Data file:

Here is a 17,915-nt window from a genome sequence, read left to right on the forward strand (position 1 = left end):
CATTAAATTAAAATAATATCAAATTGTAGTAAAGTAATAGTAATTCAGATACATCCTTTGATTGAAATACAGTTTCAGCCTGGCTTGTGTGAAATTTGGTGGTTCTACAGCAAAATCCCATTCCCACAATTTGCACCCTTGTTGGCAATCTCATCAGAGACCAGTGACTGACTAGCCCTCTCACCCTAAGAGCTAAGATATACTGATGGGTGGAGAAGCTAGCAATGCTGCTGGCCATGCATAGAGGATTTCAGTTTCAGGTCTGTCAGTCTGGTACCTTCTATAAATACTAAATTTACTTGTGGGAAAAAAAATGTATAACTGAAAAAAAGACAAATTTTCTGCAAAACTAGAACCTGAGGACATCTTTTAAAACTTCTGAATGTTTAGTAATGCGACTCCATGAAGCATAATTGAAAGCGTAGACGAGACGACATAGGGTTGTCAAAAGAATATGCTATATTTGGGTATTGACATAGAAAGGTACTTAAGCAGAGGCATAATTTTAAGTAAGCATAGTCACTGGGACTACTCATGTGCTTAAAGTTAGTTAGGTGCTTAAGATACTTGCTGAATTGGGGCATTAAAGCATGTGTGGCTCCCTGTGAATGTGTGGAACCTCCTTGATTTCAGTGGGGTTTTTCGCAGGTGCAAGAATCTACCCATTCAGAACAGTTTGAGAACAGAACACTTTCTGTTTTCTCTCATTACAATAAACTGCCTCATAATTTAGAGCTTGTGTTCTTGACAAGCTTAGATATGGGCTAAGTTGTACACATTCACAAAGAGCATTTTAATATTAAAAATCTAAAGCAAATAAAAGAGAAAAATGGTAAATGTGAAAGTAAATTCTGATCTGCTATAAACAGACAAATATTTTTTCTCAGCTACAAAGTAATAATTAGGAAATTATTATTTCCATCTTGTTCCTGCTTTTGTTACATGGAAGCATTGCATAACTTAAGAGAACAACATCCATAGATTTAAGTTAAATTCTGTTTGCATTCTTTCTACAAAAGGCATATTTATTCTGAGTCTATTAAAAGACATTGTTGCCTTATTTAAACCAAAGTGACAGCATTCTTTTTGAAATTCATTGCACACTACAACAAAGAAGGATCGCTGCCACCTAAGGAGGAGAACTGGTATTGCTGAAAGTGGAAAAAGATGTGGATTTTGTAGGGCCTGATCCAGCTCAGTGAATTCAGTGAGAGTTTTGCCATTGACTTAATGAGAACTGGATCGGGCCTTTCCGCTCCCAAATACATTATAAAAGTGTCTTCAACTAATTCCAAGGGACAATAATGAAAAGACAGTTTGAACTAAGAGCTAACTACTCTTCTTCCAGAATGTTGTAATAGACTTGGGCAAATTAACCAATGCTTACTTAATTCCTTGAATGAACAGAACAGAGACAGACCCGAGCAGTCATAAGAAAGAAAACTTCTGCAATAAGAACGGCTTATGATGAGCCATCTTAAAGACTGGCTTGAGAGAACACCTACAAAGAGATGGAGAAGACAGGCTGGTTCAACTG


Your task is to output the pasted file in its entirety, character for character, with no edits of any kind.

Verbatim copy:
Here is a 17,915-nt window from a genome sequence, read left to right on the forward strand (position 1 = left end):
CATTAAATTAAAATAATATCAAATTGTAGTAAAGTAATAGTAATTCAGATACATCCTTTGATTGAAATACAGTTTCAGCCTGGCTTGTGTGAAATTTGGTGGTTCTACAGCAAAATCCCATTCCCACAATTTGCACCCTTGTTGGCAATCTCATCAGAGACCAGTGACTGACTAGCCCTCTCACCCTAAGAGCTAAGATATACTGATGGGTGGAGAAGCTAGCAATGCTGCTGGCCATGCATAGAGGATTTCAGTTTCAGGTCTGTCAGTCTGGTACCTTCTATAAATACTAAATTTACTTGTGGGAAAAAAAATGTATAACTGAAAAAAAGACAAATTTTCTGCAAAACTAGAACCTGAGGACATCTTTTAAAACTTCTGAATGTTTAGTAATGCGACTCCATGAAGCATAATTGAAAGCGTAGACGAGACGACATAGGGTTGTCAAAAGAATATGCTATATTTGGGTATTGACATAGAAAGGTACTTAAGCAGAGGCATAATTTTAAGTAAGCATAGTCACTGGGACTACTCATGTGCTTAAAGTTAGTTAGGTGCTTAAGATACTTGCTGAATTGGGGCATTAAAGCATGTGTGGCTCCCTGTGAATGTGTGGAACCTCCTTGATTTCAGTGGGGTTTTTCGCAGGTGCAAGAATCTACCCATTCAGAACAGTTTGAGAACAGAACACTTTCTGTTTTCTCTCATTACAATAAACTGCCTCATAATTTAGAGCTTGTGTTCTTGACAAGCTTAGATATGGGCTAAGTTGTACACATTCACAAAGAGCATTTTAATATTAAAAATCTAAAGCAAATAAAAGAGAAAAATGGTAAATGTGAAAGTAAATTCTGATCTGCTATAAACAGACAAATATTTTTTCTCAGCTACAAAGTAATAATTAGGAAATTATTATTTCCATCTTGTTCCTGCTTTTGTTACATGGAAGCATTGCATAACTTAAGAGAACAACATCCATAGATTTAAGTTAAATTCTGTTTGCATTCTTTCTACAAAAGGCATATTTATTCTGAGTCTATTAAAAGACATTGTTGCCTTATTTAAACCAAAGTGACAGCATTCTTTTTGAAATTCATTGCACACTACAACAAAGAAGGATCGCTGCCACCTAAGGAGGAGAACTGGTATTGCTGAAAGTGGAAAAAGATGTGGATTTTGTAGGGCCTGATCCAGCTCAGTGAATTCAGTGAGAGTTTTGCCATTGACTTAATGAGAACTGGATCGGGCCTTTCCGCTCCCAAATACATTATAAAAGTGTCTTCAACTAATTCCAAGGGACAATAATGAAAAGACAGTTTGAACTAAGAGCTAACTACTCTTCTTCCAGAATGTTGTAATAGACTTGGGCAAATTAACCAATGCTTACTTAATTCCTTGAATGAACAGAACAGAGACAGACCCGAGCAGTCATAAGAAAGAAAACTTCTGCAATAAGAACGGCTTATGATGAGCCATCTTAAAGACTGGCTTGAGAGAACACCTACAAAGAGATGGAGAAGACAGGCTGGTTCAACTG